Ground Tips

Ground Tips – January

Not a lot to do this month. Basically keep off the square if very wet or frosty. During mild conditions, brush square as often as possible to remove dew, this will disperse any fungal spores present and worm casts. Continually inspect for disease and damage on the square.

Make sure the machinery has been serviced. If not, do it NOW, as next month preparations for the coming season could begin, if weather conditions allow. Check the Pavilion for burst pipes after any cold weather.


Ground Tips – February

This month, continuing brushing square as often as possible. At this time of year, on some cricket squares, the grass starts to lose its colour, taking on a yellowing effect.

This can be overcome by a light application of Autumn / Winter fertiliser, preferably with a content of Iron and this will soon bring the colour back and harden the grass plans for the Spring rolling regime, which should commence shortly.

If the weather is mild and the grass is growing, start mowing to keep the growth under control. Maintain the square at a height of no more than 1 inch (2.5 cm), initially, but gradually reduce the height to ¾ inch, but before any mowing inspect the square for worm casts and if there are any present be sure to disperse them prior to cutting.

If there is excessive worm activity on your square, consider having the square treated to overcome the problem, but any remedial action should be carried out by a Qualified Operator.

A light scarification of the square is a good idea at this time of year to remove any dead fibre and moss, but do not disturb the surface of the soil. Remove all debris from the square and if the scarifier does not have a box attachment, collect it with a mower.

At the end of the month, if conditions allow, rolling should commence, starting with a light roller or the mower with the blades disconnected. At this stage roll diagonally and across the line of play only.

Always remember that prior to any mowing or rolling, disperse any worm casts, otherwise bare patches are created which become ideal breeding ground for disease and weeds.


Ground Tips – March

If due to wet conditions, no rolling could be carried out in February, begin the rolling regime now. Commence with a light roller or heavy mower with the blades disconnected, and initially across the line of play and diagonally only. Gradually increase the weight of the roller over the next few weeks to begin consolidating the surface.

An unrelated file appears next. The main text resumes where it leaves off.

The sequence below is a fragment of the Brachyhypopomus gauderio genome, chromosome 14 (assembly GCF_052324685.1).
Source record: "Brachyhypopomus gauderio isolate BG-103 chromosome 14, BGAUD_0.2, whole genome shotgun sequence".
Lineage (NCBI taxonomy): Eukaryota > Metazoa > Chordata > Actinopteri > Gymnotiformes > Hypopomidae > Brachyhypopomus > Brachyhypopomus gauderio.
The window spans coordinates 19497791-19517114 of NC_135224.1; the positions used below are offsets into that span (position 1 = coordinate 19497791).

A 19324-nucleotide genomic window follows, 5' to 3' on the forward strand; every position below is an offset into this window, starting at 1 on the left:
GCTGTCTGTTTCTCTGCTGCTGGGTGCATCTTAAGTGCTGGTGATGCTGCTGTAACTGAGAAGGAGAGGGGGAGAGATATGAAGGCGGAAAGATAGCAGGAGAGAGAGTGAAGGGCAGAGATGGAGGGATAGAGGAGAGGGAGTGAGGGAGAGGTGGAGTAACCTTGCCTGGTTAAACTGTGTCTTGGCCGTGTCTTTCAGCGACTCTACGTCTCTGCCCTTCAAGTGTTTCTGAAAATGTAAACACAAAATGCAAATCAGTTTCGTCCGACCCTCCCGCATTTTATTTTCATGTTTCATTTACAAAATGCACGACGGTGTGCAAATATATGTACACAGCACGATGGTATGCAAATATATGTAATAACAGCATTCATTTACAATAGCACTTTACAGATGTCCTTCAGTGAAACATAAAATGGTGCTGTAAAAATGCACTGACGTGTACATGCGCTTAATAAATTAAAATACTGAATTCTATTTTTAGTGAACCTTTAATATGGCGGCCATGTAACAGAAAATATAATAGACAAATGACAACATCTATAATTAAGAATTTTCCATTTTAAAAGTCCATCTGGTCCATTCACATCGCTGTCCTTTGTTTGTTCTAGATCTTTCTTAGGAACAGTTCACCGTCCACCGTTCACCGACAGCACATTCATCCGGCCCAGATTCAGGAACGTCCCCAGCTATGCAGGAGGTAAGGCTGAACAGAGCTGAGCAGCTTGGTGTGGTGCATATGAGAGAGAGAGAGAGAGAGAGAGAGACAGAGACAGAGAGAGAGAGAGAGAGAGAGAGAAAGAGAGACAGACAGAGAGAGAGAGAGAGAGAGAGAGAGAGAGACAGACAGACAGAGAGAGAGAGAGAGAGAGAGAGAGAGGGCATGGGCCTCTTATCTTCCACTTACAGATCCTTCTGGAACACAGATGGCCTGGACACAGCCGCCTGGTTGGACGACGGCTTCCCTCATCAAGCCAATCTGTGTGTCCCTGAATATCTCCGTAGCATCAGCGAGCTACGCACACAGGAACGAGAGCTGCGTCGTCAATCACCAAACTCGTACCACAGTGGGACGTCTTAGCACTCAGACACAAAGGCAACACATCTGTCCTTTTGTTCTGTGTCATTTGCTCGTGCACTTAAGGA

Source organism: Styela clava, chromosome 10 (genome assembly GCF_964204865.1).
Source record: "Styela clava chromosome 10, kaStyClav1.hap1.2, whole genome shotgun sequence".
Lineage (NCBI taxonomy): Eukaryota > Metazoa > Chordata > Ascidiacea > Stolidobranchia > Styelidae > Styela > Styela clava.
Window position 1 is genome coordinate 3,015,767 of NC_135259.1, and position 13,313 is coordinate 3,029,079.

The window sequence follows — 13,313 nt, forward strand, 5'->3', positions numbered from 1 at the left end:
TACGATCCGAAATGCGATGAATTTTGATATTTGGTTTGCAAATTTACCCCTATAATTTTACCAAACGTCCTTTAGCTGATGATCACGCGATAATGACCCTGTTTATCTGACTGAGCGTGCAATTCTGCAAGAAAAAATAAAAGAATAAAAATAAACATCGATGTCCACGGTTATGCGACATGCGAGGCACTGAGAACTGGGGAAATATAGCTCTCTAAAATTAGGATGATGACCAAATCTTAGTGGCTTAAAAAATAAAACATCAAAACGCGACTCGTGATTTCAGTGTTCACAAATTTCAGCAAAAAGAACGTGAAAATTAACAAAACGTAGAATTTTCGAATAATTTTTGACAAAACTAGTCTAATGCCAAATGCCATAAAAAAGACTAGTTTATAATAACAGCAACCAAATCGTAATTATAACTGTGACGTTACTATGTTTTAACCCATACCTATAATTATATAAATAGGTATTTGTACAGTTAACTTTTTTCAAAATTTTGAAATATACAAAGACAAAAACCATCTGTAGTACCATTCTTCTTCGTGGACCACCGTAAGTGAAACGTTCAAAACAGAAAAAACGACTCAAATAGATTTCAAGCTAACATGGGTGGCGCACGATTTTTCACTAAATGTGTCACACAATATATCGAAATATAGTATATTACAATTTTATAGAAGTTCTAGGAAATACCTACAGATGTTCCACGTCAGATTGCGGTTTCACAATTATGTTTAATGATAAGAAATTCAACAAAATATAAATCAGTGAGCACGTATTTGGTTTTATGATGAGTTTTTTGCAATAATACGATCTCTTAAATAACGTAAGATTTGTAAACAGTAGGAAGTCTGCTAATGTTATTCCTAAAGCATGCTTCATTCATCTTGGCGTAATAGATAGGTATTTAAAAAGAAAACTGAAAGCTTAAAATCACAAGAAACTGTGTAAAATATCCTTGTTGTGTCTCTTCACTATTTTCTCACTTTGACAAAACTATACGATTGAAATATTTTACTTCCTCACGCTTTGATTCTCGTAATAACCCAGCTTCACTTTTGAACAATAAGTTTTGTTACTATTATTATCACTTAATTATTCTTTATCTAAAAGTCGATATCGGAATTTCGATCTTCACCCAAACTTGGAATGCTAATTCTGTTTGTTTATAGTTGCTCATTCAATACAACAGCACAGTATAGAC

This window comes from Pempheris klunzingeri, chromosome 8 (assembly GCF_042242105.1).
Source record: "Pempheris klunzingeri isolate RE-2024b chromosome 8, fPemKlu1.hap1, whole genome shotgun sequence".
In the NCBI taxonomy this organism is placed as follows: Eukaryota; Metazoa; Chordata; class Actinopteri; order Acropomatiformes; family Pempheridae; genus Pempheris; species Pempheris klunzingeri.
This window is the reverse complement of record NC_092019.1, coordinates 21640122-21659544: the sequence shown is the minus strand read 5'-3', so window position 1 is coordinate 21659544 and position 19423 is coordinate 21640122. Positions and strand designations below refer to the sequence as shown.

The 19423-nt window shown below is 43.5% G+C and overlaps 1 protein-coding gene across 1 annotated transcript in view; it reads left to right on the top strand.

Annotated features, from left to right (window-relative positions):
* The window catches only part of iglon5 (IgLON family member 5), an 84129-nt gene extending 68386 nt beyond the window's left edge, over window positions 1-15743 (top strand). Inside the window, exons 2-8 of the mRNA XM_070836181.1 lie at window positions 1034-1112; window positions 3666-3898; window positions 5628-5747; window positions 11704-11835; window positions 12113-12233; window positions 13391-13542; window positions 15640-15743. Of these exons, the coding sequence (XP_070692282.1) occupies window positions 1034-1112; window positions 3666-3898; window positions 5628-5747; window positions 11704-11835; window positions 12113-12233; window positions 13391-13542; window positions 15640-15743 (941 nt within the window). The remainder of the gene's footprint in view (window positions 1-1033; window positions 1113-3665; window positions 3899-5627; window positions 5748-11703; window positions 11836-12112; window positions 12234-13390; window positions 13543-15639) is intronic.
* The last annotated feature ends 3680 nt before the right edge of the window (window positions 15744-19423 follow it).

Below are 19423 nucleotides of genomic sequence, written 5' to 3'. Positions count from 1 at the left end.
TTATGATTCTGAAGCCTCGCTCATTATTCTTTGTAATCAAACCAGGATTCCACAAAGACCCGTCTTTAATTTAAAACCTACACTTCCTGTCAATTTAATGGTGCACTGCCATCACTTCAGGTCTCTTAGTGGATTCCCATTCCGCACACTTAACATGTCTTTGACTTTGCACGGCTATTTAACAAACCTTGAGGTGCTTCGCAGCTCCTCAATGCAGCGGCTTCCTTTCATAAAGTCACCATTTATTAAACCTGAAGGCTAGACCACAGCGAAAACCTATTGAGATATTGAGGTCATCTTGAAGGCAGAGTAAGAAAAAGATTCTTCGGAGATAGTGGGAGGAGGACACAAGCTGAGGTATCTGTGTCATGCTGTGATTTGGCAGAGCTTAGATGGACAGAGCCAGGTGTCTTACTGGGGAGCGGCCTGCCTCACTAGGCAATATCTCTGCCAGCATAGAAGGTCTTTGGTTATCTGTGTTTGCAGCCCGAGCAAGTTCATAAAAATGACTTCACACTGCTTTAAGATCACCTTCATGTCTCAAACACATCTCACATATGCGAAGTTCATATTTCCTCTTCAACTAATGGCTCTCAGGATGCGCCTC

Continue regular cutting at the winter height gradually reducing to ¾ inch by the end of the month.

If an application of Autumn/Winter fertiliser has not yet been applied, do it out now.

If there are any bare areas on the square especially at pitch ends that have not fully recovered after the autumn renovation, reseeded and level in an attempt to increase the grass coverage. Use germination sheets or hessian sheeting to cover the newly sown areas, to assist in the germination process.

Mowing the outfield should commence as soon as conditions permit, initially, just topping the grass at approximately 1 inch and then gradually lowering the height to as low as the contours of the field will allow for the start of the season.


Ground Tips – April

The rolling regime should be at the stage when the heavy roller is being used. Continue rolling in all directions except for in the line of play until the time arrives to prepare the pitch for the first match.

When rolling during pitch preparation, roll only in the direction of line of play and keep rolling in only in this direction for the remainder of the season.

Lightly scarify the square being careful not to disturb the surface. This is to lift any lateral grasses and thatch accumulated over the winter months. Cut the square to remove any debris. A light scarification of the square should be carried out at least once a month during the playing season.

By the end of the month consider a weed and feed programme. If there are excessive weeds present,the entire square should be treated with a selective weedkiller and by an authorised operator.

If there are only a few weeds present these can be treated individually with a propriety selective weed gun spray. At this time apply a Spring and Summer fertiliser as per the manufacturers instructions.

During the month the cricket table should be squared off and mark out the positions of each pitch on the square and identify where the centre stumps will be situated.

Thoughts should now be on preparation of the first pitch of the season. This should commence ideally about 10 days before the game, but if this is not possible, certainly not less than 5 days. Firstly scarify the pitch by raking and/or brushing, without disturbing the surface, to lift the grasses and gradually reduce the height of cut to the desired length for the match to be played on.

Be careful not to cut too short so that the mower blades scalp the surface. If the pre-season rolling has been carried out correctly, the pitch should only need rolling for one half to an hour every other day up to and the morning of the match.

Maintain the height of the grass on the square at approx ½ inch throughout the season, but some times depending on the growth it may require two cuts a week.


Ground Tips – May

The rolling regime should continue from April. Use the heavy roller as much as possible, rolling in all directions when the surface is dry. If bad weather means that the first game is played before all the heavy rolling has been completed, then continue rolling during normal during pitch preparation, but now only in the line of play.

If the weed and feed programme suggested for April, could also not be carried out, then complete it in early May.